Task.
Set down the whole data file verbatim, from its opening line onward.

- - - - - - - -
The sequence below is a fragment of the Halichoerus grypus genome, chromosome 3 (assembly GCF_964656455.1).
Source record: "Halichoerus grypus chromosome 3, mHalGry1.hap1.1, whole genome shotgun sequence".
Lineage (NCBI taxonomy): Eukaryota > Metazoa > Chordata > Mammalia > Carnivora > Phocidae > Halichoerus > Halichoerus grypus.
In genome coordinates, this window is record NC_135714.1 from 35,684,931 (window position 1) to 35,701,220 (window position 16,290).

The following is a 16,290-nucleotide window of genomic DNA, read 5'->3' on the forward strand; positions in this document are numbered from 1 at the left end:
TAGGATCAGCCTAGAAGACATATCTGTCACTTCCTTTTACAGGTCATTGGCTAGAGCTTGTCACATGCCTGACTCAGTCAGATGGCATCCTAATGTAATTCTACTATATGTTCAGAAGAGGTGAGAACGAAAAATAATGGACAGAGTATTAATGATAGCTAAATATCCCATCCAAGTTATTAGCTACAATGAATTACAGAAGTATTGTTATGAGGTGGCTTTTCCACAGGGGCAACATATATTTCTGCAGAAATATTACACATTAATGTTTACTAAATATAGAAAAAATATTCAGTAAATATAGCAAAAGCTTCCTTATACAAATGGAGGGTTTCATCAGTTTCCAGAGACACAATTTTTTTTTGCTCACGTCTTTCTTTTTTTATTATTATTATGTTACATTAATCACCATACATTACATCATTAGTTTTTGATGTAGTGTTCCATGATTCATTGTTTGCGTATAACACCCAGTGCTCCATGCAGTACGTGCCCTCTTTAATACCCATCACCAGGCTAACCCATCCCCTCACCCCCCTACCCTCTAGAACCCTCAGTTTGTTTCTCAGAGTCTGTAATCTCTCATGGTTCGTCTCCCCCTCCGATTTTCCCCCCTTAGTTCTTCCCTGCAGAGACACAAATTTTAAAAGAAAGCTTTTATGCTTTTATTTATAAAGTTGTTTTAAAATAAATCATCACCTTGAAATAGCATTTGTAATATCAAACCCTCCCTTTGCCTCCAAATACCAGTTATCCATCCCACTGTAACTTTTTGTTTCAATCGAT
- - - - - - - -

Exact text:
The sequence below is a fragment of the Halichoerus grypus genome, chromosome 3 (assembly GCF_964656455.1).
Source record: "Halichoerus grypus chromosome 3, mHalGry1.hap1.1, whole genome shotgun sequence".
Lineage (NCBI taxonomy): Eukaryota > Metazoa > Chordata > Mammalia > Carnivora > Phocidae > Halichoerus > Halichoerus grypus.
In genome coordinates, this window is record NC_135714.1 from 35,684,931 (window position 1) to 35,701,220 (window position 16,290).

The following is a 16,290-nucleotide window of genomic DNA, read 5'->3' on the forward strand; positions in this document are numbered from 1 at the left end:
TAGGATCAGCCTAGAAGACATATCTGTCACTTCCTTTTACAGGTCATTGGCTAGAGCTTGTCACATGCCTGACTCAGTCAGATGGCATCCTAATGTAATTCTACTATATGTTCAGAAGAGGTGAGAACGAAAAATAATGGACAGAGTATTAATGATAGCTAAATATCCCATCCAAGTTATTAGCTACAATGAATTACAGAAGTATTGTTATGAGGTGGCTTTTCCACAGGGGCAACATATATTTCTGCAGAAATATTACACATTAATGTTTACTAAATATAGAAAAAATATTCAGTAAATATAGCAAAAGCTTCCTTATACAAATGGAGGGTTTCATCAGTTTCCAGAGACACAATTTTTTTTTGCTCACGTCTTTCTTTTTTTATTATTATTATGTTACATTAATCACCATACATTACATCATTAGTTTTTGATGTAGTGTTCCATGATTCATTGTTTGCGTATAACACCCAGTGCTCCATGCAGTACGTGCCCTCTTTAATACCCATCACCAGGCTAACCCATCCCCTCACCCCCCTACCCTCTAGAACCCTCAGTTTGTTTCTCAGAGTCTGTAATCTCTCATGGTTCGTCTCCCCCTCCGATTTTCCCCCCTTAGTTCTTCCCTGCAGAGACACAAATTTTAAAAGAAAGCTTTTATGCTTTTATTTATAAAGTTGTTTTAAAATAAATCATCACCTTGAAATAGCATTTGTAATATCAAACCCTCCCTTTGCCTCCAAATACCAGTTATCCATCCCACTGTAACTTTTTGTTTCAATCGAT